Georgia Man Convicted Of Slaying Black Man In Decades-Old Cold Case
A white man in Georgia has been convicted of the racist slaying of a young black man more than 34 years ago.
Franklin Gebhardt, 60, was sentenced to life in prison plus an additional 20 years this week for the brutal murder of Timothy Coggins.
On Oct. 9, 1983, 23-year-old Coggins was found stabbed to death near a rural road in Sunny Side, Ga. A newspaper article from 1983, published just after Coggins' body was found — and hadn't yet been identified — indicated that Coggins had struggled with his killers and that bloodstains and tire tracks were found near his body.
Coggins' murder case was closed after only a few months of investigation, and for decades, his death remained unsolved. But last year, investigators surfaced new evidence via a slew of witnesses that led to the arrests of five people in connection with Coggins' death — including Gebhardt and his brother-in-law, William Moore Sr.
Moore is also a murder defendant in Coggins' case and will go on trial later this year. CNN reports that Moore, when intoxicated, told a witness that he "missed the good old days when you could kill a black man for no reason."
Investigators in the case argued that race — and Gebhardt's and Moore's own racism — were undeniably factors in the murder.
Ben Coker, a Georgia district attorney, said Coggins was stabbed, tied to a truck and dragged through the woods. He was killed because he had been "socializing with a white female," Coker said. Witnesses told investigators that Gebhardt and Moore told them they killed Coggins because he had danced with a white woman at a club, reports CNN.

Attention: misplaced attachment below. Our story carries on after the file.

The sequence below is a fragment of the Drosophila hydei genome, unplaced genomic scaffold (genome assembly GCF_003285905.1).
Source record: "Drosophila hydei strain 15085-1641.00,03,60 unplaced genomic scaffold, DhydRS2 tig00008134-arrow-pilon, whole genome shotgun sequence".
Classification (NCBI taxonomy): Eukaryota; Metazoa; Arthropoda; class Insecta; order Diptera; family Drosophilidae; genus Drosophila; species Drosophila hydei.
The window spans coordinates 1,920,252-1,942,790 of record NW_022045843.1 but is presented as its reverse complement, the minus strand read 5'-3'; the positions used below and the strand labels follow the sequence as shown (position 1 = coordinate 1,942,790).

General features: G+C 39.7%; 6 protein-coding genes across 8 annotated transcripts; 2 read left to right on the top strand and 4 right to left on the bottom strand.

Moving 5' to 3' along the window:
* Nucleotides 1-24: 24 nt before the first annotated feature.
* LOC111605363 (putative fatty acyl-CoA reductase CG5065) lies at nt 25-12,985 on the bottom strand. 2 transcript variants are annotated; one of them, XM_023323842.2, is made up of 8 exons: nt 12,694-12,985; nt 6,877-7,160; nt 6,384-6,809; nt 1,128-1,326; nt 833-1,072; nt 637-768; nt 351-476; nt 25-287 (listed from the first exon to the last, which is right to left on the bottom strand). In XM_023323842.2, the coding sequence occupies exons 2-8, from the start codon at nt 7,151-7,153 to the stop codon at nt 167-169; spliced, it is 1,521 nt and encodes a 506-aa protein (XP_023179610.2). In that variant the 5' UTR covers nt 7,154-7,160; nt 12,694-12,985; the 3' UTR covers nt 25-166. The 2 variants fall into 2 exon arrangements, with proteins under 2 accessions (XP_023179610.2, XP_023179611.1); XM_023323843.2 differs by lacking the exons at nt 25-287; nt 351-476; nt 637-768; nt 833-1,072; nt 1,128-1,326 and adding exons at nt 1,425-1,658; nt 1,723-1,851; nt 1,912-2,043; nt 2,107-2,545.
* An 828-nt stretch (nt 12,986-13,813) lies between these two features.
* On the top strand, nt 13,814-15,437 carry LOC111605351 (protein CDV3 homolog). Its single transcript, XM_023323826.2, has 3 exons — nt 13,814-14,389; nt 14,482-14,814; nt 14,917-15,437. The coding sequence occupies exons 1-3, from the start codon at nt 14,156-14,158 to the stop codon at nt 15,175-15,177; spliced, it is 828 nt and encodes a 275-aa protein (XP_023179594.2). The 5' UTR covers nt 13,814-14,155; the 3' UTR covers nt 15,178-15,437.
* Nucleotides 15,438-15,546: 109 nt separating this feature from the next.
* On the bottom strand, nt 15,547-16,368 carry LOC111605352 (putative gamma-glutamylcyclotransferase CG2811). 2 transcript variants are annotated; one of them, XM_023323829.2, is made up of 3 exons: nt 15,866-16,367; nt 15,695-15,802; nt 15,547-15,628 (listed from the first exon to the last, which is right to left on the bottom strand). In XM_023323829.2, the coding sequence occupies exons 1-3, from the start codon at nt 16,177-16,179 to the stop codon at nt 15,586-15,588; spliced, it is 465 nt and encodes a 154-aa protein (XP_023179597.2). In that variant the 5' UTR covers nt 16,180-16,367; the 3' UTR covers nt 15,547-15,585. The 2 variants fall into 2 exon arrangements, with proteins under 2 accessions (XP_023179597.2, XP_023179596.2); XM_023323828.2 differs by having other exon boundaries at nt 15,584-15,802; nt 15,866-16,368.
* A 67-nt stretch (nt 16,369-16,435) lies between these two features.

Gebhardt and Moore "were proud of what they had done," Jared Coleman, a special agent with the Georgia Bureau of Investigations, said at an earlier pretrial hearing.
Multiple witnesses testified that they had heard the two men boast about the murder. They "felt like they were protecting the white race from black people," Coleman said.
When Gebhardt was questioned by law enforcement, the Atlanta-Journal Constitution reported, he said he "didn't like being around black people," at one point "hurling racial epithets and threatening a lawsuit."
The Atlanta-Journal Constitution reports that the trial was complicated by the fact that "half of the evidence taken from the crime scene vanished over the years since 1983," which meant more reliance on witness testimony. The defense tried to discredit the witnesses — one of whom was a member of the Aryan Nations — calling them "opportunistic" informants.
Despite those efforts, the jury ultimately convicted Gebhardt.
After the verdict was announced, Heather Coggins, the niece of Timothy Coggins, addressed the court.
"It was a brutal, heinous killing, and now we don't have to tell our kids and our grandkids anymore that 'No one cared for your Uncle Tim,' " she said. "Now we have someone who's guilty, who will spend the rest of his life in prison."
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